ALBANY, N.Y. — Iowa and LSU would rather not be playing each other on Monday night.

It’s not that they don’t relish the challenge of a rematch of last year’s national championship game, but both teams wish the stage was just a little bit bigger.

“We talk about growing the game,” LSU coach Kim Mulkey said. “Didn’t that national championship game have the highest ratings ever in women’s basketball? You’re probably going to anticipate this one will, too, but it needs to be at the Final Four.”

The storylines are plentiful. It’s not just a rematch, it’s last year’s champion against a No. 1 seed. And it’s two of the game’s biggest and most competitive stars in Angel Reese and Caitlin Clark going head-to-head — again.

“You’ve got two very talented players that have brought a lot of attention to our sport,” Mulkey said. “They both trash talk. They both make their teammates better. They both have their teammates’ back. They have both elevated our game to where we have people watching that never watched women’s basketball before.”

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But these are, of course, different teams from those that played last April in the Tigers’ 102-85 win.

LSU no longer has its three top scorers from that game. Forward LaDazhia Williams (20 points) and guards Jasmine Carson (22) and Alexis Morris (21).

In their place are forward Aneesah Morrow (16.5 pointer per game), a transfer from DePaul and guards Mikaylah Williams (14.4), a freshman and Louisville transfer Hailey Van Lith (11.7).

“I just think they shoot the 3-ball; they rebound so well,” Iowa coach Lisa Bluder said. “You’ve got five people averaging in double figures. That’s really hard to guard when you have that kind of balance.”

And Iowa is more than just Clark, who had 15 assists addition to her 29 points in the Hawkeyes’ blowout win over Colorado in the Sweet 16.

Gabbie Marshall and Kate Martin, who each had 14 points against the Buffaloes have stepped into bigger roles this year. And 6-foot-2 Hannah Stuelke has replaced Monika Czinano as the team’s second-leading scorer.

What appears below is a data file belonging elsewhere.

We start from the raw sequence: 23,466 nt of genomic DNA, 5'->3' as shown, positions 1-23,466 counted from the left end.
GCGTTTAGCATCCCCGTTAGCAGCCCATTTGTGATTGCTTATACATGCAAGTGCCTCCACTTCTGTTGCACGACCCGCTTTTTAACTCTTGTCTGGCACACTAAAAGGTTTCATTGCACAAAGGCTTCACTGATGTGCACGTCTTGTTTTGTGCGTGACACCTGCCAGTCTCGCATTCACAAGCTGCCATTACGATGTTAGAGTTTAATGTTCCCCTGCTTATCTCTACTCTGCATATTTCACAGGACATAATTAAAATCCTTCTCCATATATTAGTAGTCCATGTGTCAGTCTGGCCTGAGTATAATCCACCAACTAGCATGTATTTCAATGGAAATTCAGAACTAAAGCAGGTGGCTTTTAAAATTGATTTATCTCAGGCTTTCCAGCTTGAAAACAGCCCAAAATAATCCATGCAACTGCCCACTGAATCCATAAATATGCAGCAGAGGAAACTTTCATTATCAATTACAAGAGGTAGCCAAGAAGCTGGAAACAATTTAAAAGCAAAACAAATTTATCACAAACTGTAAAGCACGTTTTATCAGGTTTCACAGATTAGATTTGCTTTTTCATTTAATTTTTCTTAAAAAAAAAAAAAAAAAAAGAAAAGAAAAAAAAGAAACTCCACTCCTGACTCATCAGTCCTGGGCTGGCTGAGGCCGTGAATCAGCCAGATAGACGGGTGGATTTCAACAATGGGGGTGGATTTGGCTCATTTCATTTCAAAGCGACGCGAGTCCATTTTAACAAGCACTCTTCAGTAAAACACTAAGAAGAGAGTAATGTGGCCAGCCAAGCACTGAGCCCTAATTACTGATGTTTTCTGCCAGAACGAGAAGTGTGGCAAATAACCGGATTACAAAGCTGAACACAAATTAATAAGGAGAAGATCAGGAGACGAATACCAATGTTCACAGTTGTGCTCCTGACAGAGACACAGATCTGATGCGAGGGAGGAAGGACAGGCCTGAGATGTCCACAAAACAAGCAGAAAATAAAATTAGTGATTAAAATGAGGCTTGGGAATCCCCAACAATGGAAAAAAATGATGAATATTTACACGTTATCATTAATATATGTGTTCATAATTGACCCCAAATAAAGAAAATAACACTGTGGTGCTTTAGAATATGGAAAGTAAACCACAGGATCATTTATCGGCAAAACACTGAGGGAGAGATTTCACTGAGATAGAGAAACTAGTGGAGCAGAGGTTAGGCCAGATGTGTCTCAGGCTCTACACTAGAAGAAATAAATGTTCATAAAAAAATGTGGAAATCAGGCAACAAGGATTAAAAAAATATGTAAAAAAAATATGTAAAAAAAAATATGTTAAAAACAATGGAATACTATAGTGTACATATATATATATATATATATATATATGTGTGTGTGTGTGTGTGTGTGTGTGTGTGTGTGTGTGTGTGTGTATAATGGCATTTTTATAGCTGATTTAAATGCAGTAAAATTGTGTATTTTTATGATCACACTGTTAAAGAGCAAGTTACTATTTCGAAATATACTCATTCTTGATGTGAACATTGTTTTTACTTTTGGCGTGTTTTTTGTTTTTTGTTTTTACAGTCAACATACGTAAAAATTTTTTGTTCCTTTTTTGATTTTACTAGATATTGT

“I really like Hannah’s game,” Reese said. “She’s a strong post player. She’s more versatile than Czinano, so I know I’m going to have to guard her much higher than I had to guard Czinano last year.”

Clark said she’s learned some lessons from the loss a year ago and plans to be more aggressive this time around.

“I think I took 19 threes and 22 shots total versus LSU the last time we played them,” she said. “So not settling and falling in love with my 3-point shot, being able to get into the paint, drive into the paint, I think that allows my teammates to get open.”

Defensive challenge

Morris had the unenviable assignment of guarding Clark last year, but Morris now plays for the Harlem Globetrotters. That leaves sophomore Flau’jae Johnson to take the job this time around, albeit with a lot of help from her teammates.

“I want to compete at the highest level, and right now Caitlin is the highest level,” she said. “So if I can defend her, try to contain her and get the win, we’ll be fine.”

Stepping up

Iowa is again expected to be without starter Molly Davis, who suffered a knee injury on March 3 against Ohio State.

Sydney Affolter, a junior, has moved into the starting lineup in her place and is averaging better than seven points and six rebounds for the Hawkeyes. She had 15 points in the Sweet 16.

“It really was effortless for her to move in there,” Bluder said. “She’s always been confident. She’s always been just this tough like chip-on-my-shoulder I’m going to prove you wrong type of kid. So it has been very easy. Now, would I love to have Molly Davis back? Certainly I would love to have Molly Davis back. But I am so happy that Syd is showing everybody what she’s capable of.”

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